Gubernatorial Power in the Face of War:
Applying Beyle's Scale of Gubernatorial Power
to Study Possible Effects of the Civil War and Reconstruction
on Executive Power in the South
29 October 2011
The United States' system of federalism has a long and storied history. Perhaps now more than ever, attention is focusing on the states and the particular role they and their governors play in conflicts of executive power and national policymaking. Often, governors can use their personal and institutional powers in order to influence or make national policy – both for their states and for themselves. Recently, Texas governor Rick Perry attracted national attention for his comments suggesting a possible secession from the union (Texas Politics 2009). On October 14, 2010, Judge Roger Vinson of the Northern District Court of Florida ruled that a lawsuit contesting the constitutionality of the healthcare reform bill, brought by a coalition that included four state governors, could proceed (McQuillen 2010). The Republican Governor's Association (RGA), a so-called “527” organization, founded in 1963, has gained prominence as well as considerable policy influence and is poised to play a major role in the projected 2010 Republican sweep. Bloomberg Businessweek reports that “The group has raised $58 million between Jan. 1, 2009, and June 30, 2010, compared with $40 million for the Democratic Governors Association . . . Both groups say the amounts are records” (Salant 2010). The RGA and DGA are relevant to another implication of gubernatorial power, the rise to national power: “Not only can gubernatorial policy and program innovations move on to other states and the national scene, but the governors behind these innovations can also continue their political and governmental careers on the national scene as well” (Beyle 1988, 134).
Whether they are acting from the position as advocate for individual states or acting on their own in the national political scene, state governors can be extremely relevant beyond simply their own states. However, not all governors are equal; with all the social and political factors at play, it is often difficult to isolate reality among the perceptions. In order to adequately understand gubernatorial power, it is useful to identify elements of power and develop a formal scale to measure variance in the allocation of executive power by state constitutions.
In 1965, Schlesinger introduced his “Index of the Formal Powers of the Governors”; in 1968, Thad Beyle updated this index, focusing on institutional and personal powers (Beyle 1968, 541). In 1983, Beyle again suggested several updates to the scale, namely, five main components of formal power (Grey, Jacob, and Vines, eds., 1983, 180-221). The scale measures institutional powers across several dimensions. He questions the electoral independence, the tenure potential, the appointment powers, the budget powers, and the veto power of the executive. He also examines the partisan control of the state government. Further, he measures the personal power of the executive according to the following elements: whether the governor enjoys an electoral mandate, what the governor's position is on the state's ambition ladder, what the personal future of the governor is, and what the governor's job performance rating is in opinion polls (Beyle 2010). Although the scale has been criticized (Dometrius 1987, 319-328), it is still widely used to determine gubernatorial power. However, one area that warrants closer attention is the topic of regional differences, particularly in light of one of the most staggering shifts of power in the United States' history: the Civil War and Reconstruction. Are there real power differences between Southern and Northern states, or is this area dependant on perception alone? Are power disparities a matter of coincidence, or can inequalities be traced back to Reconstruction?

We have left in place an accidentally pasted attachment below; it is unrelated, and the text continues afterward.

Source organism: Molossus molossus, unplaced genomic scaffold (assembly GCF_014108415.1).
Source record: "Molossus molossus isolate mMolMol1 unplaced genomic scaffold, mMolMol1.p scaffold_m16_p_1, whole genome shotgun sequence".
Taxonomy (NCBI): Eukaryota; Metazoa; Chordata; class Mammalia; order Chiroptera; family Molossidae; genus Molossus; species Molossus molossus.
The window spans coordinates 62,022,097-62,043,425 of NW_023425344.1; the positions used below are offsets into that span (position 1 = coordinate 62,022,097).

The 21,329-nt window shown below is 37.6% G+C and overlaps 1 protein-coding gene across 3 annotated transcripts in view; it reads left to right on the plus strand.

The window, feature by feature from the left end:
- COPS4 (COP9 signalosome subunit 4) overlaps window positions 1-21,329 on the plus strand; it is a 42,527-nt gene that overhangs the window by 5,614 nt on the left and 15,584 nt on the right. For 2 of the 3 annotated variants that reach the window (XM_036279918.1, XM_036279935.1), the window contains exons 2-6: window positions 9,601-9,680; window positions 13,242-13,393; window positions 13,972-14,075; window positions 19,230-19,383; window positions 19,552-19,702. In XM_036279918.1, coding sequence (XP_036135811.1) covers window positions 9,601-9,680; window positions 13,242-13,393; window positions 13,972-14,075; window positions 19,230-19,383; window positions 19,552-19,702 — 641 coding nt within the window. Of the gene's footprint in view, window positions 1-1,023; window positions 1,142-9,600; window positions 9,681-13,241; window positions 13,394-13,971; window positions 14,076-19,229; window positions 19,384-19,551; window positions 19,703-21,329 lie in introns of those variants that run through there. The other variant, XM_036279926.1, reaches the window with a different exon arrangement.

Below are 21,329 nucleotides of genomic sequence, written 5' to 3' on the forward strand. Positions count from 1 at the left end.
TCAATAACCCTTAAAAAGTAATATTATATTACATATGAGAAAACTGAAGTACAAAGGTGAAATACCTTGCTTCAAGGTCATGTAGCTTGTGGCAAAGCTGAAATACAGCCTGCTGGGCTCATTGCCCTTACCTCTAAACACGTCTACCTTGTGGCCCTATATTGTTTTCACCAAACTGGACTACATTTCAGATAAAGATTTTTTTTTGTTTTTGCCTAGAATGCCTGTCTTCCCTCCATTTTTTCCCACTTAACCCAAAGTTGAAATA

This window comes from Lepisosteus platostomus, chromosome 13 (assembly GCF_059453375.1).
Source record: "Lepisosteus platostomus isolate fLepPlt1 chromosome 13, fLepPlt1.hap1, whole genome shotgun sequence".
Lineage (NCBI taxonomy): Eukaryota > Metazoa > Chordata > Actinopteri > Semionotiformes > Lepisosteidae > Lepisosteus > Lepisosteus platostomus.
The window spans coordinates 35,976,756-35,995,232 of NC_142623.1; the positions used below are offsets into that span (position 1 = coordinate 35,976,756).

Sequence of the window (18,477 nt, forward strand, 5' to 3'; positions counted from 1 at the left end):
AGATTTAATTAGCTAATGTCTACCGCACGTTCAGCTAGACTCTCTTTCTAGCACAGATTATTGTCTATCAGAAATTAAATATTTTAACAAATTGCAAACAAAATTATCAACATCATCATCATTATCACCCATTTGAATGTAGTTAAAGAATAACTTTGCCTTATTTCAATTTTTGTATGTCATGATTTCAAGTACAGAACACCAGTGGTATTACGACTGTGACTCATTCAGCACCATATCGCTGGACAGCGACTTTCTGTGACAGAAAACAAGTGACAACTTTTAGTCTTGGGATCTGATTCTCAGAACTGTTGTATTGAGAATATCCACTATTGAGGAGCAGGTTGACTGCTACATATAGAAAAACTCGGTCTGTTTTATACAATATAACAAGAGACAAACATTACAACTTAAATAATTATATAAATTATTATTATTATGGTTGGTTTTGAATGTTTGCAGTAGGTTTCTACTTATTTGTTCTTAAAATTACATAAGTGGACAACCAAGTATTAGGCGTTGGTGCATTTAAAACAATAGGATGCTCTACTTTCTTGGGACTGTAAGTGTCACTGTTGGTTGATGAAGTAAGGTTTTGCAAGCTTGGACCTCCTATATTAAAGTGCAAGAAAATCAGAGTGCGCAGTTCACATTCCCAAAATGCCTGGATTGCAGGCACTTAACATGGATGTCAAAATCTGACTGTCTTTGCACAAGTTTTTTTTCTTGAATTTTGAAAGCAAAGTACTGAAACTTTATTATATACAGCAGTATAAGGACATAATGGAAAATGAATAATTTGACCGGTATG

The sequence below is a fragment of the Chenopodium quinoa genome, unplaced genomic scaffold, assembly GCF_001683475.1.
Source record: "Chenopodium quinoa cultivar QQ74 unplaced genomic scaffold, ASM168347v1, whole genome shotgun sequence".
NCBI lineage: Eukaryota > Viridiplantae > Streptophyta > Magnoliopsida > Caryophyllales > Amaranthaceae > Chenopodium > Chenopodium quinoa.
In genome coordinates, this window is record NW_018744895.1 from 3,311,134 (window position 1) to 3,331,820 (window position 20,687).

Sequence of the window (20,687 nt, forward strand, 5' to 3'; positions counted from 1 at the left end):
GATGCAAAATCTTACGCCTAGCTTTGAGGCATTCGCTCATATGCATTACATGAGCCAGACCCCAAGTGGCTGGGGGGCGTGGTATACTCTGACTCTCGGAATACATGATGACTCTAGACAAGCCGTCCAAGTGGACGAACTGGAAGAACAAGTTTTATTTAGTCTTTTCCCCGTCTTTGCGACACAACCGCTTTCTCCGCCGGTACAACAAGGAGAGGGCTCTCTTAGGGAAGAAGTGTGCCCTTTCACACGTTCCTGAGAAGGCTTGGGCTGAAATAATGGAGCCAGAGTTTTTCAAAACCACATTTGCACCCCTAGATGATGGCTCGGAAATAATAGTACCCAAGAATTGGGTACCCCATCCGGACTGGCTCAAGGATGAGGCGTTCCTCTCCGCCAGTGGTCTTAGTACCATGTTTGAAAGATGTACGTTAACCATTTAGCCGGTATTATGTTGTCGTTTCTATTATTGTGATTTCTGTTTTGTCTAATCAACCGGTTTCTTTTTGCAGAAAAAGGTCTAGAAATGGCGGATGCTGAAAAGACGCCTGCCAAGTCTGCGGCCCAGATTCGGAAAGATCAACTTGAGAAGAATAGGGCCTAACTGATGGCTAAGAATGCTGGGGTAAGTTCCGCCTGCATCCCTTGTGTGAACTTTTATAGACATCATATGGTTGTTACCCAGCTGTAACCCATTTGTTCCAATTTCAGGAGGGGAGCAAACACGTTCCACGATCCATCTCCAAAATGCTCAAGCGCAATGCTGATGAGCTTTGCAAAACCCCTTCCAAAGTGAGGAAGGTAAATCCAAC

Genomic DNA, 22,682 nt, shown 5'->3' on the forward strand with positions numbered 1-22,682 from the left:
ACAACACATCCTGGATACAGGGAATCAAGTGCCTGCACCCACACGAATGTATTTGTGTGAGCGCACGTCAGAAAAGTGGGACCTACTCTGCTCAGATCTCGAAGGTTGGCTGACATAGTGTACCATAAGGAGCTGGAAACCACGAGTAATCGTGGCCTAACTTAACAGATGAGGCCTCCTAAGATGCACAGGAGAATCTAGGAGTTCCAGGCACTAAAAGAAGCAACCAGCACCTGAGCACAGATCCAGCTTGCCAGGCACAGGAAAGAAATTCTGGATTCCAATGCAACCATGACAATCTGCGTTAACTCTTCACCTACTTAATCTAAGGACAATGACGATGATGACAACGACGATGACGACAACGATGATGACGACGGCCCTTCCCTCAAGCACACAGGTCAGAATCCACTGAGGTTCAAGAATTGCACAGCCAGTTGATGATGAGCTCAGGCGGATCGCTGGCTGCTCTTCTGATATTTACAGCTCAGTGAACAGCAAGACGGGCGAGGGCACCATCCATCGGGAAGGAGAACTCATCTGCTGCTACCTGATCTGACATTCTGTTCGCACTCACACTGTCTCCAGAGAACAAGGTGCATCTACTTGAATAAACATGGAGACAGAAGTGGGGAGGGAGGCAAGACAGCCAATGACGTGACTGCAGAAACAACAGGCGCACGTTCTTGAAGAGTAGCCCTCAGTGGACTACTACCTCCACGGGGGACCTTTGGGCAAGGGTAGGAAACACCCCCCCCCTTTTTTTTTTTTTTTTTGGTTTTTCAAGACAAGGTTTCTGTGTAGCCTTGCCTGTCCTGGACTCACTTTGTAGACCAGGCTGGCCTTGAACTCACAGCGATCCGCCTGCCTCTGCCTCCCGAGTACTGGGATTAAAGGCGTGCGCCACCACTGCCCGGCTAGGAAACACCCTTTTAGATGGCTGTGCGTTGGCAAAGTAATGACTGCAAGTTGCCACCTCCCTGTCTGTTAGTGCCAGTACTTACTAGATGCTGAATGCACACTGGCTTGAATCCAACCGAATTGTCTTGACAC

Research Question Presented:
Are there common disparities in powers allocated to Southern gubernatorial offices, and can these differences in power be seen as a result of the events of Reconstruction? Is there a significant, real power difference between Northern States’ gubernatorial power and power among the eleven Southern states which formed the Confederacy, in terms of Beyle's scale? Is there a statistically-significant correlation and/or causation between Reconstruction and the contemporary disparities (both perceived and real) in gubernatorial power among the eleven Southern states, and how has this correlation/ causation carried through into actual policy?
Using Beyle's scale and its raw data as a quantitative measure, I will examine the current dispersion of power in order to isolate any geographical commonalities. Then, I will study the events during and after Reconstruction on a macro and micro scale; my macro study will include the state constitutions for the 11 Southern states and track any changes after Reconstruction; my micro analysis will include several in-depth case studies from representative Southern states including Mississippi. Additionally, I hope to include, if possible, several brief, personal interviews with Southern governors. Using this study, I will attempt to isolate any statistically-significant correlation/causation between Reconstruction and any geographical gubernatorial power disparities; I will utilize personal interviews, current events, and Beyle's scale of personal powers in order to qualitatively examine the common perceptions about and the policy of the Southern governors, in light of my qualitative findings, in order to better understand the real-world, contemporary implications of Southern gubernatorial power.
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Anticipated References and Research Sources
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